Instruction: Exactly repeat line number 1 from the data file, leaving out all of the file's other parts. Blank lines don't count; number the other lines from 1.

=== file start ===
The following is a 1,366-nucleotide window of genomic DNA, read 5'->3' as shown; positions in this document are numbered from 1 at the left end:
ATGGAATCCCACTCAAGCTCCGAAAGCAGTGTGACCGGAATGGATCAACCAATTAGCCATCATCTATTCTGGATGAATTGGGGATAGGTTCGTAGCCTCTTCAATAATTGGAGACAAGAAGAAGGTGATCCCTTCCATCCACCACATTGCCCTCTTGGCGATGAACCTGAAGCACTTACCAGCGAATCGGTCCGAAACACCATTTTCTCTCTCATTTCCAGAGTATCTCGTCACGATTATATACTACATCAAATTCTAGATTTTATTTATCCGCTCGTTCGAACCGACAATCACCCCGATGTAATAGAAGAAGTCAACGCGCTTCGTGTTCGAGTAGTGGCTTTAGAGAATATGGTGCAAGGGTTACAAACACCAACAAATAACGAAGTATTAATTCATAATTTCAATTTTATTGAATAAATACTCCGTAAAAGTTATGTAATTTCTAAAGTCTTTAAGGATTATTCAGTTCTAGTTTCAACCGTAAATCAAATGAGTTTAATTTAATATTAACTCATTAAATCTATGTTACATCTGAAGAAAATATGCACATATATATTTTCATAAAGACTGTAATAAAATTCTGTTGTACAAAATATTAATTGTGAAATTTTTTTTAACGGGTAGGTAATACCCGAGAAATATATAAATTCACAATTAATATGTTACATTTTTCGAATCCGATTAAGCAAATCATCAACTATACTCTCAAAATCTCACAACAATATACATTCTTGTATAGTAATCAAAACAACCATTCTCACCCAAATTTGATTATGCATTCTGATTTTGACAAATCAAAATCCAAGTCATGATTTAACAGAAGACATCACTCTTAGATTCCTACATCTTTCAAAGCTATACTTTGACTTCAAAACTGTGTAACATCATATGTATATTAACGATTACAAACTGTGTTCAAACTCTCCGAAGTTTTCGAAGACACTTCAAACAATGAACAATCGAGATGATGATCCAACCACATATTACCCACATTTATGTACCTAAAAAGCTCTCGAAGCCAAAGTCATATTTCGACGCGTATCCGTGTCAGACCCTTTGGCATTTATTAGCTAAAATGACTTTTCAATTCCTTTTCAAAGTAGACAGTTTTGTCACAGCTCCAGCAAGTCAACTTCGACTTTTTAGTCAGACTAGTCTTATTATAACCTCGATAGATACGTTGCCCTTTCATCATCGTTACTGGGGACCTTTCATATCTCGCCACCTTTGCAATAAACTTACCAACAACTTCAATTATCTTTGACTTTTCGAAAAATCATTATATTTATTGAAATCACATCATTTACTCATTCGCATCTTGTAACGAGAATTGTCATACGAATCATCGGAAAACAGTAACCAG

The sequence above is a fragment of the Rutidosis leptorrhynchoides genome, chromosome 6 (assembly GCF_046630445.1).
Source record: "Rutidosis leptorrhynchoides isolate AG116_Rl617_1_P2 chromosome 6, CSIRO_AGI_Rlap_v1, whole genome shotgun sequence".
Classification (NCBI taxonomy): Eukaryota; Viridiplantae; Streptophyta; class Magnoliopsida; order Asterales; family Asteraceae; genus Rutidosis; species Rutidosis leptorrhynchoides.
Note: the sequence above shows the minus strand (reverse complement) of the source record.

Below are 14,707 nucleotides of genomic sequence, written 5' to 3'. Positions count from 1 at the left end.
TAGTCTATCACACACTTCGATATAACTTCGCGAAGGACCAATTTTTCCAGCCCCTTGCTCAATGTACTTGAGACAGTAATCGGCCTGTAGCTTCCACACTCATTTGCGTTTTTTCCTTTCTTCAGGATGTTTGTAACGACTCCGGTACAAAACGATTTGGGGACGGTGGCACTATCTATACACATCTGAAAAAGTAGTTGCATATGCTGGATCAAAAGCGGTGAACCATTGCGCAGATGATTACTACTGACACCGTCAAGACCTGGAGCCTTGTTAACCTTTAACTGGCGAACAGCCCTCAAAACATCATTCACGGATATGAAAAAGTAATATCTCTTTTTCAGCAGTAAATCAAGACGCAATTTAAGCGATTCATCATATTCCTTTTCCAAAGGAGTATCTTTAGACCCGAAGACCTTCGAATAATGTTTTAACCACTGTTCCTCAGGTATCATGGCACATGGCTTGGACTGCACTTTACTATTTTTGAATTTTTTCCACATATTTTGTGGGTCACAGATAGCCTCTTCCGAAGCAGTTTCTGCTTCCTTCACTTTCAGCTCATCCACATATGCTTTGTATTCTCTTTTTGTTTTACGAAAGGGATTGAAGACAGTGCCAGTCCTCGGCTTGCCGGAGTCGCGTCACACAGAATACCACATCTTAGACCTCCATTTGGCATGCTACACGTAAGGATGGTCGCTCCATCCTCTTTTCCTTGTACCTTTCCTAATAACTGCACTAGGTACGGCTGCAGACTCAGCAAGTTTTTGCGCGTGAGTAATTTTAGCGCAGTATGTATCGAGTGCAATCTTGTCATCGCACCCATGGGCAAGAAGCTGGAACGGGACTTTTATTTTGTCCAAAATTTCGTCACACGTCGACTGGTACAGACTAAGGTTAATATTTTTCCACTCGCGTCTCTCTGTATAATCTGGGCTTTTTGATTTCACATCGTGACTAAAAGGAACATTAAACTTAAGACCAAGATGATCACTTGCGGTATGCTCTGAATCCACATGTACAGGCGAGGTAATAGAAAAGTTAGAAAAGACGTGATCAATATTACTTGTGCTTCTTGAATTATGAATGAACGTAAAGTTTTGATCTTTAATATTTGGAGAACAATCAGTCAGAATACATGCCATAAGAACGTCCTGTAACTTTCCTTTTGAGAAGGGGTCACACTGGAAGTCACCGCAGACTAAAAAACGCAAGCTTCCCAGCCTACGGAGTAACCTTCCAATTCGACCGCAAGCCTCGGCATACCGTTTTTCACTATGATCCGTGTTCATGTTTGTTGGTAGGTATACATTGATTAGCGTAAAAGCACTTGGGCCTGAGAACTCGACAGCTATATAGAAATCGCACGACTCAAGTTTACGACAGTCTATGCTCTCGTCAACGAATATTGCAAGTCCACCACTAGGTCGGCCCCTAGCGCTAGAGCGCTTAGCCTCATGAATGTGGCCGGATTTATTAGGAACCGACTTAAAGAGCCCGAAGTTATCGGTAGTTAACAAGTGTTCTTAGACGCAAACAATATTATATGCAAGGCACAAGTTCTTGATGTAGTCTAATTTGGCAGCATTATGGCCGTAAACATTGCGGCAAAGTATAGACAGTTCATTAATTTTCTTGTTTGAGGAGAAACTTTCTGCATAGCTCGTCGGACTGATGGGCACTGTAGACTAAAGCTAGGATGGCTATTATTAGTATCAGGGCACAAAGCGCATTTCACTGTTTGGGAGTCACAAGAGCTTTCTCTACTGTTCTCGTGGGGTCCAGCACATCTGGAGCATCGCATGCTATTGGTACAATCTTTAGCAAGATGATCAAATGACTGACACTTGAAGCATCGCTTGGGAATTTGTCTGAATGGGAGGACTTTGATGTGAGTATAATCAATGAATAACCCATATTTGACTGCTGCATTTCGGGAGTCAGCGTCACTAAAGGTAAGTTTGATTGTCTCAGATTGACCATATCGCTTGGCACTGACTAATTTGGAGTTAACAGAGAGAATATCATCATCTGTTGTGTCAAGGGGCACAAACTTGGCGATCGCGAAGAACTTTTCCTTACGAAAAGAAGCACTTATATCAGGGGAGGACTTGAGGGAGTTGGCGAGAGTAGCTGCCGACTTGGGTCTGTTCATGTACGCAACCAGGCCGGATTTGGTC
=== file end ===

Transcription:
The following is a 1,366-nucleotide window of genomic DNA, read 5'->3' as shown; positions in this document are numbered from 1 at the left end: